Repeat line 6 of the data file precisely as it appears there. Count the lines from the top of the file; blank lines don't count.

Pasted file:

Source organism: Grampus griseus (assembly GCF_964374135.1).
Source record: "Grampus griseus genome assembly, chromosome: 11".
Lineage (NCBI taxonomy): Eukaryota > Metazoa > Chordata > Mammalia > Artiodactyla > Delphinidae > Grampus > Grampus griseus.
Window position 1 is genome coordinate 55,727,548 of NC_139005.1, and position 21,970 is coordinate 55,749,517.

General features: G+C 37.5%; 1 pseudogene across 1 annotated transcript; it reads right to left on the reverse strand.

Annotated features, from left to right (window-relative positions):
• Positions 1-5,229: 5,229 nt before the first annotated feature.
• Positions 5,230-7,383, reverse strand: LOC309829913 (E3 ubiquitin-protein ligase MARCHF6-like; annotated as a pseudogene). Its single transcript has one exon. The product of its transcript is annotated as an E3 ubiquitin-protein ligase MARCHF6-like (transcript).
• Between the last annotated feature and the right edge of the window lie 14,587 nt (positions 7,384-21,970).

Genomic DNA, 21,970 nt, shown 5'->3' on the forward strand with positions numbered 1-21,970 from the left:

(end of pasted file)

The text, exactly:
Annotated features, from left to right (window-relative positions):